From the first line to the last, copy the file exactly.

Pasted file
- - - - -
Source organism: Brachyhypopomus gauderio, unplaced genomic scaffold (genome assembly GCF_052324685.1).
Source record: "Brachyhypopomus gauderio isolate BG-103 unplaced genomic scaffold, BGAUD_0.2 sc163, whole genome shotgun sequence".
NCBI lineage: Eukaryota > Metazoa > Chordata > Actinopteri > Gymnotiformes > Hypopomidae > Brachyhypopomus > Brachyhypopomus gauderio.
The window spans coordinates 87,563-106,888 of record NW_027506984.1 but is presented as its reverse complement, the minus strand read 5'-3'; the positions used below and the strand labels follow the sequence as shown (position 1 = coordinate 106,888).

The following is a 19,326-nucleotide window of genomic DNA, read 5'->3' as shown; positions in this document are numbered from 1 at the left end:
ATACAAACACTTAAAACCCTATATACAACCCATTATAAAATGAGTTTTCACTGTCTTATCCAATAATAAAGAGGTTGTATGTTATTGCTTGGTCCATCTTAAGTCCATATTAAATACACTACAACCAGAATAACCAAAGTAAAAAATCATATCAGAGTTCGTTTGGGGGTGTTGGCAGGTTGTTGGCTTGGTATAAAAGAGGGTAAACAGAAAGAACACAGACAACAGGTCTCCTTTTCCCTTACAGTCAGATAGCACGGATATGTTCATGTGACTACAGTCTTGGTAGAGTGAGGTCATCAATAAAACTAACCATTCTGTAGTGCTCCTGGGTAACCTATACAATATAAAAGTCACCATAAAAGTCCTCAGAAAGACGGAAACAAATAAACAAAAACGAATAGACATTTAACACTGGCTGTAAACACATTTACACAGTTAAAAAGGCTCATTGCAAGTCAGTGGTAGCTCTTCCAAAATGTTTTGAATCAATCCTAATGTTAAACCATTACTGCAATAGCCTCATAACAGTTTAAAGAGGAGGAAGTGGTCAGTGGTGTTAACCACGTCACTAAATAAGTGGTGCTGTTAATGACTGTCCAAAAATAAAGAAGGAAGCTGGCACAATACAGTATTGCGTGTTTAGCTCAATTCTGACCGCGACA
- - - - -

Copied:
Source organism: Brachyhypopomus gauderio, unplaced genomic scaffold (genome assembly GCF_052324685.1).
Source record: "Brachyhypopomus gauderio isolate BG-103 unplaced genomic scaffold, BGAUD_0.2 sc163, whole genome shotgun sequence".
NCBI lineage: Eukaryota > Metazoa > Chordata > Actinopteri > Gymnotiformes > Hypopomidae > Brachyhypopomus > Brachyhypopomus gauderio.
The window spans coordinates 87,563-106,888 of record NW_027506984.1 but is presented as its reverse complement, the minus strand read 5'-3'; the positions used below and the strand labels follow the sequence as shown (position 1 = coordinate 106,888).

The following is a 19,326-nucleotide window of genomic DNA, read 5'->3' as shown; positions in this document are numbered from 1 at the left end:
ATACAAACACTTAAAACCCTATATACAACCCATTATAAAATGAGTTTTCACTGTCTTATCCAATAATAAAGAGGTTGTATGTTATTGCTTGGTCCATCTTAAGTCCATATTAAATACACTACAACCAGAATAACCAAAGTAAAAAATCATATCAGAGTTCGTTTGGGGGTGTTGGCAGGTTGTTGGCTTGGTATAAAAGAGGGTAAACAGAAAGAACACAGACAACAGGTCTCCTTTTCCCTTACAGTCAGATAGCACGGATATGTTCATGTGACTACAGTCTTGGTAGAGTGAGGTCATCAATAAAACTAACCATTCTGTAGTGCTCCTGGGTAACCTATACAATATAAAAGTCACCATAAAAGTCCTCAGAAAGACGGAAACAAATAAACAAAAACGAATAGACATTTAACACTGGCTGTAAACACATTTACACAGTTAAAAAGGCTCATTGCAAGTCAGTGGTAGCTCTTCCAAAATGTTTTGAATCAATCCTAATGTTAAACCATTACTGCAATAGCCTCATAACAGTTTAAAGAGGAGGAAGTGGTCAGTGGTGTTAACCACGTCACTAAATAAGTGGTGCTGTTAATGACTGTCCAAAAATAAAGAAGGAAGCTGGCACAATACAGTATTGCGTGTTTAGCTCAATTCTGACCGCGACA